5. 5. Theoretical framework Identity as “multiple, a site of struggle, and changing over time” (Norton Peirce, 1995, p. 14). © The University of Texas at El Paso
  6. 6. ESOL or English? If given the freedom to choose, would you rather be inyour current writing course, ENG/ESOL 1311, or a 1311 course in the ESOL/ENG department? © The University of Texas at El Paso
  7. 7. ESOL or English? If given the freedom to choose, would you rather be inyour current writing course, ENG/ESOL 1311, or a 1311 course in the ESOL/ENG department? Part life (101) 32 Mex./Intl (81) Whole life (9) ESOL ENG 68 19.8 22.2 ESOL ESOL ENG ENG 80.2 77.8 © The University of Texas at El Paso
  8. 8. ESOL or English? If given the freedom to choose, would you rather be inyour current writing course, ENG/ESOL 1311, or a 1311 course in the ESOL/ENG department? Of 53 ESOL students I was able to track, 7 switched to an ESOL preference while 3 switched to an ENG preference by the end of the semester. © The University of Texas at El Paso
  9. 9. NES/NNES preferences Would you prefer to be in a 1311 class with all nonnative speakers of English or with a mixture of native and nonnative speakers? NNES/Mixed Preferences ESOL/ENG Preferences 20.8 27.1 All NNES ESOL NES & ENG NNES 72.9 79.2 © The University of Texas at El Paso
  10. 10. ESOL qualitative responses32 responses preferring 114 responsesENG preferring mixed•  a desire to learn and •  the chance to practice speak more English (9) more English (32)•  expectations of the •  they would learn faster course being more (19) challenging or faster (8) •  possibilities for cultural•  desire to be with NESs exchange (17) (4) •  belief that their English•  belief that they knew and Spanish were good enough English (4) enough for a mixed course (11) © The University of Texas at El Paso
  11. 11. ESOL qualitative responses87 responses preferring 19 responses preferringESOL NNES only•  the course is better for •  being on the same level their needs and can help with the other students (8) them better (21) •  feeling more comfortable•  they have more to learn (5) and are not ready (16) •  having similar needs (2)•  it is easier because others •  have more confidence (1) speak their language (14)•  it is more comfortable (11)•  the teacher or teaching style is better adapted to learning needs (10) © The University of Texas at El Paso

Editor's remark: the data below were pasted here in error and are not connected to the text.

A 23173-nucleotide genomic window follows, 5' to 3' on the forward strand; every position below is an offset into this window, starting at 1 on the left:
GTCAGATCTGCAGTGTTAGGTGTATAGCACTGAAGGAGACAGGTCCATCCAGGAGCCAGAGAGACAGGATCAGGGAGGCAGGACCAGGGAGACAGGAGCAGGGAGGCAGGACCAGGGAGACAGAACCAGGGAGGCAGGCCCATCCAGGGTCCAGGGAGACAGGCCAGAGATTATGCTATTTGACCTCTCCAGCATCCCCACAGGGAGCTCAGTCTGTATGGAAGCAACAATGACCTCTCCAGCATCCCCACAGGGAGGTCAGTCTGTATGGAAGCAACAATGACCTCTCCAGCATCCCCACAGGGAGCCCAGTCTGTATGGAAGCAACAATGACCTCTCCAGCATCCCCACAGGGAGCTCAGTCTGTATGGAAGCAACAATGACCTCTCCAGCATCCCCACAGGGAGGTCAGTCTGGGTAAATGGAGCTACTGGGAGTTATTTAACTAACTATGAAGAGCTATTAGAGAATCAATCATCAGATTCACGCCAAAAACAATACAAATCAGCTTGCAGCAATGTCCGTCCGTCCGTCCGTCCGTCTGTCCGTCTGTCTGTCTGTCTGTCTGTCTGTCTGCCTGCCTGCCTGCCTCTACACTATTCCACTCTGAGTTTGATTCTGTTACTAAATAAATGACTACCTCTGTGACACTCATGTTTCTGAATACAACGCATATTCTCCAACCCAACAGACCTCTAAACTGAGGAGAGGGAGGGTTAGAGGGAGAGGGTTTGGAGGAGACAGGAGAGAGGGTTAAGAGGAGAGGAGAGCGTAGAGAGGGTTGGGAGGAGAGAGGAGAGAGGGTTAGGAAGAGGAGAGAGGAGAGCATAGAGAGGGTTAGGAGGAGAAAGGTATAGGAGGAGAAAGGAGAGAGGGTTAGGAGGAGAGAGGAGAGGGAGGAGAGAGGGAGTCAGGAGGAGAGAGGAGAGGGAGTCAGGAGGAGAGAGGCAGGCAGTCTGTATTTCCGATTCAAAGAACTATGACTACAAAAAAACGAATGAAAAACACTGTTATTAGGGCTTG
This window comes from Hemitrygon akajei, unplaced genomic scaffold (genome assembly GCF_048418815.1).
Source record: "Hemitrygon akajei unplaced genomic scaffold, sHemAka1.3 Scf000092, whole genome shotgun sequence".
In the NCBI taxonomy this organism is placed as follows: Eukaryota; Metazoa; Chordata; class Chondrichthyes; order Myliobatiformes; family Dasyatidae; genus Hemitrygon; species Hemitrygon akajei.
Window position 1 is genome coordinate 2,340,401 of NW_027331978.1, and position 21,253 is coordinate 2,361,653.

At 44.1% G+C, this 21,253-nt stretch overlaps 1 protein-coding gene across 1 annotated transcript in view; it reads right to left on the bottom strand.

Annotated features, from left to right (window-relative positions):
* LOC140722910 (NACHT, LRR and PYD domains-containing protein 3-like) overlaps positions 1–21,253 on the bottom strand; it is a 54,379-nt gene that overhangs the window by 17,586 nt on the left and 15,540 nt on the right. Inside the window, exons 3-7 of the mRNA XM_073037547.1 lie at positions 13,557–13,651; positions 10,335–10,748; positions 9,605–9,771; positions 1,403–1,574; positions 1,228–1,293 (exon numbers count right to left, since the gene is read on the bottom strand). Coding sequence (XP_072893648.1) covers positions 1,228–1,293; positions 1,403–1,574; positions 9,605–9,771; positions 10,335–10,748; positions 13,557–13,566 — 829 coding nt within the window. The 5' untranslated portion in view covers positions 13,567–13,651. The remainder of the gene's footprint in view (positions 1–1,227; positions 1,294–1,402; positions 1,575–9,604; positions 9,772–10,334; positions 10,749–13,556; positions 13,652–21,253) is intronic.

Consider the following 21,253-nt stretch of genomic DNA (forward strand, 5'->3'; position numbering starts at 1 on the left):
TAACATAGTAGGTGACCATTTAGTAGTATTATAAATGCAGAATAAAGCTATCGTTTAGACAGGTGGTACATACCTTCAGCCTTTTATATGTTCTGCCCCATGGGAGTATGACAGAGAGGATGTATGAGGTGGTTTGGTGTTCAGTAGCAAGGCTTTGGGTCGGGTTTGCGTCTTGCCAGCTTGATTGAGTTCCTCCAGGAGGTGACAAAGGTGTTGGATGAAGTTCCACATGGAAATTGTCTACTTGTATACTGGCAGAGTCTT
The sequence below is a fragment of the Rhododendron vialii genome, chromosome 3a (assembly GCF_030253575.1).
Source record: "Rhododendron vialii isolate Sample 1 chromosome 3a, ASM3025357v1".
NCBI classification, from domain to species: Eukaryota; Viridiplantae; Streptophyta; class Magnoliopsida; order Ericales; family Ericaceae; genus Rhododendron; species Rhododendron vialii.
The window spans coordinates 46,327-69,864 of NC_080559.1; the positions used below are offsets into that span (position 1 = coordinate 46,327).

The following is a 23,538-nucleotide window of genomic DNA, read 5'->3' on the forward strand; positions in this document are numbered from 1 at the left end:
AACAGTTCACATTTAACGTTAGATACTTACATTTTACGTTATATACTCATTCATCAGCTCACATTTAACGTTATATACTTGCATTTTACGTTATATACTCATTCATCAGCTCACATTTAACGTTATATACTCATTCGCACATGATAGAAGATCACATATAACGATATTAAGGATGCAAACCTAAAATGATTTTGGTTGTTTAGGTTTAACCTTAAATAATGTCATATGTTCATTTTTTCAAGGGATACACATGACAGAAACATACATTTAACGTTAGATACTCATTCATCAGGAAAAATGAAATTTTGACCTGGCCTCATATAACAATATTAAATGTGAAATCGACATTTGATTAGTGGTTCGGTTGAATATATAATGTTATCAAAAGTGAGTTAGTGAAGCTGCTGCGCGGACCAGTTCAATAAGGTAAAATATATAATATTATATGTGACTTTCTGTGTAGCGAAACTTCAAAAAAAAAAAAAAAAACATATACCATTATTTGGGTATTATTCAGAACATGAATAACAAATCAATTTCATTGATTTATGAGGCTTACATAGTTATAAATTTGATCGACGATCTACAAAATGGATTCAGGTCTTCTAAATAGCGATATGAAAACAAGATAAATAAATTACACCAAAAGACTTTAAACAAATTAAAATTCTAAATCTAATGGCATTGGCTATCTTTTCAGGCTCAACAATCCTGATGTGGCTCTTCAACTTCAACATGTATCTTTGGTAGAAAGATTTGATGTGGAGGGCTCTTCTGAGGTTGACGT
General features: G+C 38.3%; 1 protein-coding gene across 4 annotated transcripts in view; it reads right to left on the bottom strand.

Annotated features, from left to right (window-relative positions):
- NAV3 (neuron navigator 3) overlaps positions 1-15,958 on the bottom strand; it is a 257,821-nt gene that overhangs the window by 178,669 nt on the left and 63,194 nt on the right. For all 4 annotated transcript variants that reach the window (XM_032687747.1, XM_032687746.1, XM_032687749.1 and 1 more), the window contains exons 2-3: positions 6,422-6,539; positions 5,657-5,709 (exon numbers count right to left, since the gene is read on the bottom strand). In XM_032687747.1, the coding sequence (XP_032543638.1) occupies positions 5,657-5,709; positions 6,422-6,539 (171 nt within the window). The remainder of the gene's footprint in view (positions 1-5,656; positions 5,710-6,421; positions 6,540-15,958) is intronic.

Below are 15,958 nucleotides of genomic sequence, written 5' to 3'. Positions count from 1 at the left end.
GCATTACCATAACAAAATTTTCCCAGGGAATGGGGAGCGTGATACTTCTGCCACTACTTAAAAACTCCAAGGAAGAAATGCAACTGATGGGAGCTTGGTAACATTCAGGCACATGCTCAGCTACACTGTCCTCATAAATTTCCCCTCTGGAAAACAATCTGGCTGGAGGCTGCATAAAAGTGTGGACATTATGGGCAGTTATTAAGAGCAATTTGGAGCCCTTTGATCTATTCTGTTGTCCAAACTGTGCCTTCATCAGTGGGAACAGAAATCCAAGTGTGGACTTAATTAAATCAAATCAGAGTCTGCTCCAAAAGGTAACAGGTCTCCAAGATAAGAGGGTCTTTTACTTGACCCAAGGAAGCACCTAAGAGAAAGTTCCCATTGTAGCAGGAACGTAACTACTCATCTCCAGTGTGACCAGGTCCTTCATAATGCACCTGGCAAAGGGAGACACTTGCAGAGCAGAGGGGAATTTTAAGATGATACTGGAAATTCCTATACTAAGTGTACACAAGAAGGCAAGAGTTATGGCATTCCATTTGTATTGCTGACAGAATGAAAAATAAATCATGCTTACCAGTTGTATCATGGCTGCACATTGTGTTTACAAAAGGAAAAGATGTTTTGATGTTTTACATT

12. 12. Pamela•  Completed high school in Mexico•  Placed in ESOL•  Initially wanted to be in English, later satisfied with ESOL © The University of Texas at El Paso
  13. 13. Pamela (cont.)Beginning of semester: “Because thestudent who are in the 1311 course in theEnglish department are native Englishspeaker, so if I want to talk with some ofthem, I have to speak in English too.Instead in the ESOL classes where almosteveryone speak Spanish, so I do not havethe necessity to use my English.” End of semester: “That’s a really good question because I think that in English, maybe I will be with people that speak in English, so it will be better to me because I will be forced, because for example, in the ESL classes, my classmates speak Spanish, so, we speak Spanish…[but] I don’t know…I like the ESOL classes and I think that there are more, like, um, como dedidcadas.” © The University of Texas at El Paso
  14. 14. Amanda•  Came to UTEP from Mexico on athletic scholarship, been learning English 3 years•  Placed in ENG 1311•  Initially wanted to be in ESOL, later satisfied with ENG © The University of Texas at El Paso
  15. 15. Amanda (cont.)Beginning of semester: “Because I might be a littlebehind in the learning comparing to the rest of myclass…” Chose comp for ESL and for L2 writers“because in those the teachers may take more intoconsideration that they need to explain to you morein detail some stuff. Because probably some of thethings we’re doing right now other people did it inhigh school. But since I started in Mexico, I didn’t.So maybe they could pay more attention to us.” End of semester: “Cause I didn’t think I could do it. I thought it was too difficult and but now I think if the rest of my classes are going to be in English, I should start now with that, practicing English…I know it’s weird how I contradict myself from the beginning to here but thought this course I’ve learned that what, I just told you, that it’s better if I practice it and maybe I wasn’t really sure about myself, but now I am and I’ve learned a lot and that’s good.” University of Texas at El Paso © The